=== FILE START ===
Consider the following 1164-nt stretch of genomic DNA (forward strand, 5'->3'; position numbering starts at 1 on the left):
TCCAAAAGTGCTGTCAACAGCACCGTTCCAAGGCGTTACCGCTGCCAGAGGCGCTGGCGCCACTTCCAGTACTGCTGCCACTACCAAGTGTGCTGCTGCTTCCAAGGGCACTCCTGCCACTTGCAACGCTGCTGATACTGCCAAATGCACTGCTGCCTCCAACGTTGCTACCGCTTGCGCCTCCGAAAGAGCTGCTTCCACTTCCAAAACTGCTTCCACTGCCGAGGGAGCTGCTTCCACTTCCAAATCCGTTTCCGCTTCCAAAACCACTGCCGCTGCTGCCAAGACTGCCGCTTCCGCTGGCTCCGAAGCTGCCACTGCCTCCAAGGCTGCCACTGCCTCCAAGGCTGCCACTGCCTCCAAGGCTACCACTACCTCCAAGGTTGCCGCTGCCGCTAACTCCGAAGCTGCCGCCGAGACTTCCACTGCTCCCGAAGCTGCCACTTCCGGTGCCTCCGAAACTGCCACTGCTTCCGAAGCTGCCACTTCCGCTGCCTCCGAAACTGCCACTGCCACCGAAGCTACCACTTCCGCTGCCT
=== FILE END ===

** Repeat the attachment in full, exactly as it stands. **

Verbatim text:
Consider the following 1164-nt stretch of genomic DNA (forward strand, 5'->3'; position numbering starts at 1 on the left):
TCCAAAAGTGCTGTCAACAGCACCGTTCCAAGGCGTTACCGCTGCCAGAGGCGCTGGCGCCACTTCCAGTACTGCTGCCACTACCAAGTGTGCTGCTGCTTCCAAGGGCACTCCTGCCACTTGCAACGCTGCTGATACTGCCAAATGCACTGCTGCCTCCAACGTTGCTACCGCTTGCGCCTCCGAAAGAGCTGCTTCCACTTCCAAAACTGCTTCCACTGCCGAGGGAGCTGCTTCCACTTCCAAATCCGTTTCCGCTTCCAAAACCACTGCCGCTGCTGCCAAGACTGCCGCTTCCGCTGGCTCCGAAGCTGCCACTGCCTCCAAGGCTGCCACTGCCTCCAAGGCTGCCACTGCCTCCAAGGCTACCACTACCTCCAAGGTTGCCGCTGCCGCTAACTCCGAAGCTGCCGCCGAGACTTCCACTGCTCCCGAAGCTGCCACTTCCGGTGCCTCCGAAACTGCCACTGCTTCCGAAGCTGCCACTTCCGCTGCCTCCGAAACTGCCACTGCCACCGAAGCTACCACTTCCGCTGCCT